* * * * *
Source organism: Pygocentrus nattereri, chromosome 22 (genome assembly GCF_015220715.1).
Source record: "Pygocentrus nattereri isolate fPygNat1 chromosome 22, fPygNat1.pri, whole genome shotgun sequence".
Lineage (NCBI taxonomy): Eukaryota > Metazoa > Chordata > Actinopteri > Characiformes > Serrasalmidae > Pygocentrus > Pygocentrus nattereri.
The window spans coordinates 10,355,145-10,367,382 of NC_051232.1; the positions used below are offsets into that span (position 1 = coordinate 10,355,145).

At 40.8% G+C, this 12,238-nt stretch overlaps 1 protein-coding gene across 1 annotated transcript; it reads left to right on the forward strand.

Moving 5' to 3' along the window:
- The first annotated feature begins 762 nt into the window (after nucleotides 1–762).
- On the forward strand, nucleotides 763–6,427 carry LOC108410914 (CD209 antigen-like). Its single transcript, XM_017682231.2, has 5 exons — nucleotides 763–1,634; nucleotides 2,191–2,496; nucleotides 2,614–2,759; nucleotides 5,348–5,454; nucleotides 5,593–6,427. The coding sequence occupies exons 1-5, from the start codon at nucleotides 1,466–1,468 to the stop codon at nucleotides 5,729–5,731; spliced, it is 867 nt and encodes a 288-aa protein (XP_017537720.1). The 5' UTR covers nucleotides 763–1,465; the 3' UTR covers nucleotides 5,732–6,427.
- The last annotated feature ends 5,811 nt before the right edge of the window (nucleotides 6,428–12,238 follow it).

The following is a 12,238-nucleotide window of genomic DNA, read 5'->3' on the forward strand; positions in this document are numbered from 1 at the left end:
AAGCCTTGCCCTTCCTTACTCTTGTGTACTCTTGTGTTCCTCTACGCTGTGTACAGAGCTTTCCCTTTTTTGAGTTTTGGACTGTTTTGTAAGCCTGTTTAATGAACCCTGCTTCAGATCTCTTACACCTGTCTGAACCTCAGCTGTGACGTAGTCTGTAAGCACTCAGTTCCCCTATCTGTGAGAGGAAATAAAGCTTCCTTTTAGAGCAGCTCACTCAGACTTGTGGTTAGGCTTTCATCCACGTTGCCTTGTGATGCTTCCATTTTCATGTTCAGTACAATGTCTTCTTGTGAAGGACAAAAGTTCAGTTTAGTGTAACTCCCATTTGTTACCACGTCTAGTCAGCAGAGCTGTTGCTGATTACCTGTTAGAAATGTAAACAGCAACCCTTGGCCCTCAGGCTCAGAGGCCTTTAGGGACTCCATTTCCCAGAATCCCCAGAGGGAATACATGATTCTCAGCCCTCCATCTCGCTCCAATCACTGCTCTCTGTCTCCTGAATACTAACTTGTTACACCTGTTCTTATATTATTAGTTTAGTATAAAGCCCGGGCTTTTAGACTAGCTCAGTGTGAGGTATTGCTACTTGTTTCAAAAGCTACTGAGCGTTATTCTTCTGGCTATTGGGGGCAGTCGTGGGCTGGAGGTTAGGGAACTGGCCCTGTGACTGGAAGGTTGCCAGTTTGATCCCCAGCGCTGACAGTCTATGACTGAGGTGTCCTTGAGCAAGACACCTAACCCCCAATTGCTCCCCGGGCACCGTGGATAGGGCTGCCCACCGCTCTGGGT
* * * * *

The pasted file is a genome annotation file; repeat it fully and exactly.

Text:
Source organism: Pygocentrus nattereri, chromosome 22 (genome assembly GCF_015220715.1).
Source record: "Pygocentrus nattereri isolate fPygNat1 chromosome 22, fPygNat1.pri, whole genome shotgun sequence".
Lineage (NCBI taxonomy): Eukaryota > Metazoa > Chordata > Actinopteri > Characiformes > Serrasalmidae > Pygocentrus > Pygocentrus nattereri.
The window spans coordinates 10,355,145-10,367,382 of NC_051232.1; the positions used below are offsets into that span (position 1 = coordinate 10,355,145).

At 40.8% G+C, this 12,238-nt stretch overlaps 1 protein-coding gene across 1 annotated transcript; it reads left to right on the forward strand.

Moving 5' to 3' along the window:
- The first annotated feature begins 762 nt into the window (after nucleotides 1–762).
- On the forward strand, nucleotides 763–6,427 carry LOC108410914 (CD209 antigen-like). Its single transcript, XM_017682231.2, has 5 exons — nucleotides 763–1,634; nucleotides 2,191–2,496; nucleotides 2,614–2,759; nucleotides 5,348–5,454; nucleotides 5,593–6,427. The coding sequence occupies exons 1-5, from the start codon at nucleotides 1,466–1,468 to the stop codon at nucleotides 5,729–5,731; spliced, it is 867 nt and encodes a 288-aa protein (XP_017537720.1). The 5' UTR covers nucleotides 763–1,465; the 3' UTR covers nucleotides 5,732–6,427.
- The last annotated feature ends 5,811 nt before the right edge of the window (nucleotides 6,428–12,238 follow it).

The following is a 12,238-nucleotide window of genomic DNA, read 5'->3' on the forward strand; positions in this document are numbered from 1 at the left end:
AAGCCTTGCCCTTCCTTACTCTTGTGTACTCTTGTGTTCCTCTACGCTGTGTACAGAGCTTTCCCTTTTTTGAGTTTTGGACTGTTTTGTAAGCCTGTTTAATGAACCCTGCTTCAGATCTCTTACACCTGTCTGAACCTCAGCTGTGACGTAGTCTGTAAGCACTCAGTTCCCCTATCTGTGAGAGGAAATAAAGCTTCCTTTTAGAGCAGCTCACTCAGACTTGTGGTTAGGCTTTCATCCACGTTGCCTTGTGATGCTTCCATTTTCATGTTCAGTACAATGTCTTCTTGTGAAGGACAAAAGTTCAGTTTAGTGTAACTCCCATTTGTTACCACGTCTAGTCAGCAGAGCTGTTGCTGATTACCTGTTAGAAATGTAAACAGCAACCCTTGGCCCTCAGGCTCAGAGGCCTTTAGGGACTCCATTTCCCAGAATCCCCAGAGGGAATACATGATTCTCAGCCCTCCATCTCGCTCCAATCACTGCTCTCTGTCTCCTGAATACTAACTTGTTACACCTGTTCTTATATTATTAGTTTAGTATAAAGCCCGGGCTTTTAGACTAGCTCAGTGTGAGGTATTGCTACTTGTTTCAAAAGCTACTGAGCGTTATTCTTCTGGCTATTGGGGGCAGTCGTGGGCTGGAGGTTAGGGAACTGGCCCTGTGACTGGAAGGTTGCCAGTTTGATCCCCAGCGCTGACAGTCTATGACTGAGGTGTCCTTGAGCAAGACACCTAACCCCCAATTGCTCCCCGGGCACCGTGGATAGGGCTGCCCACCGCTCTGGGT